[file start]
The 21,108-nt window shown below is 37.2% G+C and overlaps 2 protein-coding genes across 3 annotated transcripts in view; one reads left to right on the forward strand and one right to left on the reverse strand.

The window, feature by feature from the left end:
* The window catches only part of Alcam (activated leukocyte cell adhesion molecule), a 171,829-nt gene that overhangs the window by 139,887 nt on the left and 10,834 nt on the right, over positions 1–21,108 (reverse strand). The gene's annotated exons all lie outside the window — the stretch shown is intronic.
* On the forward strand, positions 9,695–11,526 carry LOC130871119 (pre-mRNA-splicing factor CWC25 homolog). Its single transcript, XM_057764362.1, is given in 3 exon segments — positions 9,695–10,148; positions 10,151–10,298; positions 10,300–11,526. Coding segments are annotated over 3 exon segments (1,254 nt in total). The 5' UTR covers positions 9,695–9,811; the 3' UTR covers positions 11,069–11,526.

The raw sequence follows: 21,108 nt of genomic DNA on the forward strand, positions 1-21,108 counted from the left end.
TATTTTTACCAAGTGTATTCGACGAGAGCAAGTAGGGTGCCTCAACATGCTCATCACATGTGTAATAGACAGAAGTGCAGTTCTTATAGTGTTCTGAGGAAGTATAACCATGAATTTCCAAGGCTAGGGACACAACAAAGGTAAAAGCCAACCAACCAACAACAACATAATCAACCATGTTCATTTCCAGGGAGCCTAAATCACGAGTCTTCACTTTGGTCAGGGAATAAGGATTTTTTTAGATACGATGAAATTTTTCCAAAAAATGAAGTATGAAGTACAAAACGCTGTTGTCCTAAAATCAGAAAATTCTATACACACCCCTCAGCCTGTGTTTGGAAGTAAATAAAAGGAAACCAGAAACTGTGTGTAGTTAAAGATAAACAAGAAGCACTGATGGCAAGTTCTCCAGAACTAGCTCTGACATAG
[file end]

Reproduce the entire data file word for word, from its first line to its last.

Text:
The 21,108-nt window shown below is 37.2% G+C and overlaps 2 protein-coding genes across 3 annotated transcripts in view; one reads left to right on the forward strand and one right to left on the reverse strand.

The window, feature by feature from the left end:
* The window catches only part of Alcam (activated leukocyte cell adhesion molecule), a 171,829-nt gene that overhangs the window by 139,887 nt on the left and 10,834 nt on the right, over positions 1–21,108 (reverse strand). The gene's annotated exons all lie outside the window — the stretch shown is intronic.
* On the forward strand, positions 9,695–11,526 carry LOC130871119 (pre-mRNA-splicing factor CWC25 homolog). Its single transcript, XM_057764362.1, is given in 3 exon segments — positions 9,695–10,148; positions 10,151–10,298; positions 10,300–11,526. Coding segments are annotated over 3 exon segments (1,254 nt in total). The 5' UTR covers positions 9,695–9,811; the 3' UTR covers positions 11,069–11,526.

The raw sequence follows: 21,108 nt of genomic DNA on the forward strand, positions 1-21,108 counted from the left end.
TATTTTTACCAAGTGTATTCGACGAGAGCAAGTAGGGTGCCTCAACATGCTCATCACATGTGTAATAGACAGAAGTGCAGTTCTTATAGTGTTCTGAGGAAGTATAACCATGAATTTCCAAGGCTAGGGACACAACAAAGGTAAAAGCCAACCAACCAACAACAACATAATCAACCATGTTCATTTCCAGGGAGCCTAAATCACGAGTCTTCACTTTGGTCAGGGAATAAGGATTTTTTTAGATACGATGAAATTTTTCCAAAAAATGAAGTATGAAGTACAAAACGCTGTTGTCCTAAAATCAGAAAATTCTATACACACCCCTCAGCCTGTGTTTGGAAGTAAATAAAAGGAAACCAGAAACTGTGTGTAGTTAAAGATAAACAAGAAGCACTGATGGCAAGTTCTCCAGAACTAGCTCTGACATAG